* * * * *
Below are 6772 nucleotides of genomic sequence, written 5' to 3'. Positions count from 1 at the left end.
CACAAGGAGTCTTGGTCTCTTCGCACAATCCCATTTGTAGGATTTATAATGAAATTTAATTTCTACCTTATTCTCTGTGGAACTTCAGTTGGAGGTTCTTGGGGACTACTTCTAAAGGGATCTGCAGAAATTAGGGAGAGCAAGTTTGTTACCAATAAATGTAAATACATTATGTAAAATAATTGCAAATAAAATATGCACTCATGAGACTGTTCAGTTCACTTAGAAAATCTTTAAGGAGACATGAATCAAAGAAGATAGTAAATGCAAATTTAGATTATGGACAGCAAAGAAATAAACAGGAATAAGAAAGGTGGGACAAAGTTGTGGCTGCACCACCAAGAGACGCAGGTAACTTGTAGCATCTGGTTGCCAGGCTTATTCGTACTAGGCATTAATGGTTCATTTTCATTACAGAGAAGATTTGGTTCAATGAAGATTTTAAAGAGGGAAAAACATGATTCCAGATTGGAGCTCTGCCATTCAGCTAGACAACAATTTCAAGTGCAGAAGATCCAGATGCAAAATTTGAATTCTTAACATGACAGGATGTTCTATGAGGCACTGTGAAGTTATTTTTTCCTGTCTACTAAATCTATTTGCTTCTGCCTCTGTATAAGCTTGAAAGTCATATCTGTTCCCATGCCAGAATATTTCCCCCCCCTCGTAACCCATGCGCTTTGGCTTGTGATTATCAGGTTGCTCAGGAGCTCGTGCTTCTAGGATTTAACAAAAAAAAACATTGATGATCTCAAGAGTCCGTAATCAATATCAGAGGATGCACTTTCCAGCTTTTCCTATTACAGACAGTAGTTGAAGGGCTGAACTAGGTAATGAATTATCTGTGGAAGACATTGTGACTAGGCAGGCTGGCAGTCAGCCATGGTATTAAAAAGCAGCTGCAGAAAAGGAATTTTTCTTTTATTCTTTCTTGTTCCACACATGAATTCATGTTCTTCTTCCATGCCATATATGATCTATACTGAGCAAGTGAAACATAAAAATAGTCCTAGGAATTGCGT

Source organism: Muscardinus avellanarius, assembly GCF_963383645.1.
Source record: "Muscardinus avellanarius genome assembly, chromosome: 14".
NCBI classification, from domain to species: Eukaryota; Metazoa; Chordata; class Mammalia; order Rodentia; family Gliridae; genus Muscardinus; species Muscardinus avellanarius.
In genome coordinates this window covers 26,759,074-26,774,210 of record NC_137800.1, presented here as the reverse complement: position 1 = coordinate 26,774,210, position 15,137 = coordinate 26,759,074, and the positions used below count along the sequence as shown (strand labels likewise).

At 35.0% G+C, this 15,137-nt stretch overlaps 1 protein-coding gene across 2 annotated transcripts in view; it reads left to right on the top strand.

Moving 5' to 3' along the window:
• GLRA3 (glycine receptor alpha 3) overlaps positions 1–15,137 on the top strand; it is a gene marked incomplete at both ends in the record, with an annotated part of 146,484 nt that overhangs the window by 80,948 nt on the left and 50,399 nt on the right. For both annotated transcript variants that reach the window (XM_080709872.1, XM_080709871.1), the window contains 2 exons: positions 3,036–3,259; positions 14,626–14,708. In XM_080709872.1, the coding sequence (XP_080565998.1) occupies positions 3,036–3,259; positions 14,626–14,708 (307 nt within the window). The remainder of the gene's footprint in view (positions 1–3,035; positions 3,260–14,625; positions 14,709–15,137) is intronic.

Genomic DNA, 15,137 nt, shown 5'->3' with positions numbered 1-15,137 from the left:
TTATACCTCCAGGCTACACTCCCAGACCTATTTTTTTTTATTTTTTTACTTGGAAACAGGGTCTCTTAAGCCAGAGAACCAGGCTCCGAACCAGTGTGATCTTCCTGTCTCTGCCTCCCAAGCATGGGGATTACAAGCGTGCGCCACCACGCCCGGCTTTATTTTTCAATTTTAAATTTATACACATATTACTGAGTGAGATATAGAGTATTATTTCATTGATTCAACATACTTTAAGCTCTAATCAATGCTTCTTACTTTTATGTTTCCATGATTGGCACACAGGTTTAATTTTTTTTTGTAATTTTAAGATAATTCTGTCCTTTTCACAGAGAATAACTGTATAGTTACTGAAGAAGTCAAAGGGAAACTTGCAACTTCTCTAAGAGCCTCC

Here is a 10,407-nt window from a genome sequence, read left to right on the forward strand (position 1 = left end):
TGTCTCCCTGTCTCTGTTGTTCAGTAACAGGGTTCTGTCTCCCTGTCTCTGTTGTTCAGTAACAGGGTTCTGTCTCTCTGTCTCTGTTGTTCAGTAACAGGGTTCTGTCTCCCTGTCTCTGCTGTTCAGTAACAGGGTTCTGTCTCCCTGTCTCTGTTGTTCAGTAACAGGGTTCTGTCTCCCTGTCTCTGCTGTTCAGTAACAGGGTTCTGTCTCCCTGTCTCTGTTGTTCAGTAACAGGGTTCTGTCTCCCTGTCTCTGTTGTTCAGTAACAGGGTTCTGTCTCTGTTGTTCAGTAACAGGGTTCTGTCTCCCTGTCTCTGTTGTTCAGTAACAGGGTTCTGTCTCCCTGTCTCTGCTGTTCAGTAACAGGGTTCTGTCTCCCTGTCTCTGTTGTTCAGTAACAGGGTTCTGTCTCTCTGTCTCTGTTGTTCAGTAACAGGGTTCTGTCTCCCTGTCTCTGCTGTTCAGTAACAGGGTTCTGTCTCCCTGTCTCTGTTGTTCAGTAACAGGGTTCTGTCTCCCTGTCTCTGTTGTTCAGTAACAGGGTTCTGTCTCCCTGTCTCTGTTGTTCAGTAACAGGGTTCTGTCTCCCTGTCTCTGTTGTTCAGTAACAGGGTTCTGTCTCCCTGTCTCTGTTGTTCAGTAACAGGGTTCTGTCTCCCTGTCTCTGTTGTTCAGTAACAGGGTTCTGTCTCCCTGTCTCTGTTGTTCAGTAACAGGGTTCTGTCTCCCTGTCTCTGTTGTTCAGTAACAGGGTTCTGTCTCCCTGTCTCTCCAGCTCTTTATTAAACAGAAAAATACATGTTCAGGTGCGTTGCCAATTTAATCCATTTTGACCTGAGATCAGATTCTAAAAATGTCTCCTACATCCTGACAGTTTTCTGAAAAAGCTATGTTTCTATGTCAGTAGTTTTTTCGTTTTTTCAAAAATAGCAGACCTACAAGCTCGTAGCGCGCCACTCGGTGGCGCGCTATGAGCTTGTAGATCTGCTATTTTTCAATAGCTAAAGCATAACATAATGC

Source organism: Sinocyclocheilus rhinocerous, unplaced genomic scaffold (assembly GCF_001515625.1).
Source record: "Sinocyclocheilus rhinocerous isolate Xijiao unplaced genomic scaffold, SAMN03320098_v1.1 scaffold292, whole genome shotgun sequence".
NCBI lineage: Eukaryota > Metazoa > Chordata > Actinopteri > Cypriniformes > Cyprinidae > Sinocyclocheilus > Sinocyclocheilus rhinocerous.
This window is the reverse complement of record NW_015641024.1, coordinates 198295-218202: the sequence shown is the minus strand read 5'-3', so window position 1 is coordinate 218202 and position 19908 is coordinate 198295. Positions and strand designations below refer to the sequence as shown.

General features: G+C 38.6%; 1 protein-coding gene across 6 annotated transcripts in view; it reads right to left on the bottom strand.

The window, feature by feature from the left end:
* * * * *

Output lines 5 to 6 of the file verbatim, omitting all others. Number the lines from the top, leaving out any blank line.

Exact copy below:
NCBI classification, from domain to species: Eukaryota; Metazoa; Chordata; class Mammalia; order Rodentia; family Gliridae; genus Muscardinus; species Muscardinus avellanarius.
In genome coordinates this window covers 26,759,074-26,774,210 of record NC_137800.1, presented here as the reverse complement: position 1 = coordinate 26,774,210, position 15,137 = coordinate 26,759,074, and the positions used below count along the sequence as shown (strand labels likewise).